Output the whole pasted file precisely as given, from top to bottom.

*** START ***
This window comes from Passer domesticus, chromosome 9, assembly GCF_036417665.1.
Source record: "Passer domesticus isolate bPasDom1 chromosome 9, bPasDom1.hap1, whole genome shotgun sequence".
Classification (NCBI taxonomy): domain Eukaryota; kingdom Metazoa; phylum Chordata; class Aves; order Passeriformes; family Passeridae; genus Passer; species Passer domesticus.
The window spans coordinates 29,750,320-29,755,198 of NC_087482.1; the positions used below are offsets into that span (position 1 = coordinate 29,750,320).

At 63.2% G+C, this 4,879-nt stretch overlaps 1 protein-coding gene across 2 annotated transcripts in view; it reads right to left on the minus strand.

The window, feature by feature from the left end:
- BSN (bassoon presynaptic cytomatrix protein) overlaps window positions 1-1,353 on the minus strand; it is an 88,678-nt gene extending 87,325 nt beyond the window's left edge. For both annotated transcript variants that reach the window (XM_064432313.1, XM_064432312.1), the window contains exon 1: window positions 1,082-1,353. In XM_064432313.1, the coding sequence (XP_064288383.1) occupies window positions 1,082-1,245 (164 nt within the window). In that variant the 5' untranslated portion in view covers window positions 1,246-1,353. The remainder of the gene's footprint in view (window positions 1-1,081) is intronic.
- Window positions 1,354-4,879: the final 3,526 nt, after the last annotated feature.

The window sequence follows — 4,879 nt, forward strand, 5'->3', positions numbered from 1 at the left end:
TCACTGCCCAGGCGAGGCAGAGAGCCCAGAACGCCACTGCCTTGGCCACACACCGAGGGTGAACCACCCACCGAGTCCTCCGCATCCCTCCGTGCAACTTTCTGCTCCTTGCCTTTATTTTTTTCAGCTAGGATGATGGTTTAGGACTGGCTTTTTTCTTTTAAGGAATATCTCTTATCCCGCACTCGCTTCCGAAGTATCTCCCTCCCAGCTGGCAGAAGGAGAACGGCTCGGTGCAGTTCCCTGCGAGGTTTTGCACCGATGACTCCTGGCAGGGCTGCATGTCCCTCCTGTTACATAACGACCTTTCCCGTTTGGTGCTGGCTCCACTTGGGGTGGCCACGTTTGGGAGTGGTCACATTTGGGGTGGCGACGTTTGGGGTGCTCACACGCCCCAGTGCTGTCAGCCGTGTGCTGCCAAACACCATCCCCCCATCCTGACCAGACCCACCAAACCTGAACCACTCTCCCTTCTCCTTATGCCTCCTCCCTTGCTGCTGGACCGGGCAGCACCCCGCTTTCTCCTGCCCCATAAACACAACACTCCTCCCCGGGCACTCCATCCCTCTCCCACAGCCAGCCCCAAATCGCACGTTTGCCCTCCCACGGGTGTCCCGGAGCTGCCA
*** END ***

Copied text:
This window comes from Passer domesticus, chromosome 9, assembly GCF_036417665.1.
Source record: "Passer domesticus isolate bPasDom1 chromosome 9, bPasDom1.hap1, whole genome shotgun sequence".
Classification (NCBI taxonomy): domain Eukaryota; kingdom Metazoa; phylum Chordata; class Aves; order Passeriformes; family Passeridae; genus Passer; species Passer domesticus.
The window spans coordinates 29,750,320-29,755,198 of NC_087482.1; the positions used below are offsets into that span (position 1 = coordinate 29,750,320).

At 63.2% G+C, this 4,879-nt stretch overlaps 1 protein-coding gene across 2 annotated transcripts in view; it reads right to left on the minus strand.

The window, feature by feature from the left end:
- BSN (bassoon presynaptic cytomatrix protein) overlaps window positions 1-1,353 on the minus strand; it is an 88,678-nt gene extending 87,325 nt beyond the window's left edge. For both annotated transcript variants that reach the window (XM_064432313.1, XM_064432312.1), the window contains exon 1: window positions 1,082-1,353. In XM_064432313.1, the coding sequence (XP_064288383.1) occupies window positions 1,082-1,245 (164 nt within the window). In that variant the 5' untranslated portion in view covers window positions 1,246-1,353. The remainder of the gene's footprint in view (window positions 1-1,081) is intronic.
- Window positions 1,354-4,879: the final 3,526 nt, after the last annotated feature.

The window sequence follows — 4,879 nt, forward strand, 5'->3', positions numbered from 1 at the left end:
TCACTGCCCAGGCGAGGCAGAGAGCCCAGAACGCCACTGCCTTGGCCACACACCGAGGGTGAACCACCCACCGAGTCCTCCGCATCCCTCCGTGCAACTTTCTGCTCCTTGCCTTTATTTTTTTCAGCTAGGATGATGGTTTAGGACTGGCTTTTTTCTTTTAAGGAATATCTCTTATCCCGCACTCGCTTCCGAAGTATCTCCCTCCCAGCTGGCAGAAGGAGAACGGCTCGGTGCAGTTCCCTGCGAGGTTTTGCACCGATGACTCCTGGCAGGGCTGCATGTCCCTCCTGTTACATAACGACCTTTCCCGTTTGGTGCTGGCTCCACTTGGGGTGGCCACGTTTGGGAGTGGTCACATTTGGGGTGGCGACGTTTGGGGTGCTCACACGCCCCAGTGCTGTCAGCCGTGTGCTGCCAAACACCATCCCCCCATCCTGACCAGACCCACCAAACCTGAACCACTCTCCCTTCTCCTTATGCCTCCTCCCTTGCTGCTGGACCGGGCAGCACCCCGCTTTCTCCTGCCCCATAAACACAACACTCCTCCCCGGGCACTCCATCCCTCTCCCACAGCCAGCCCCAAATCGCACGTTTGCCCTCCCACGGGTGTCCCGGAGCTGCCA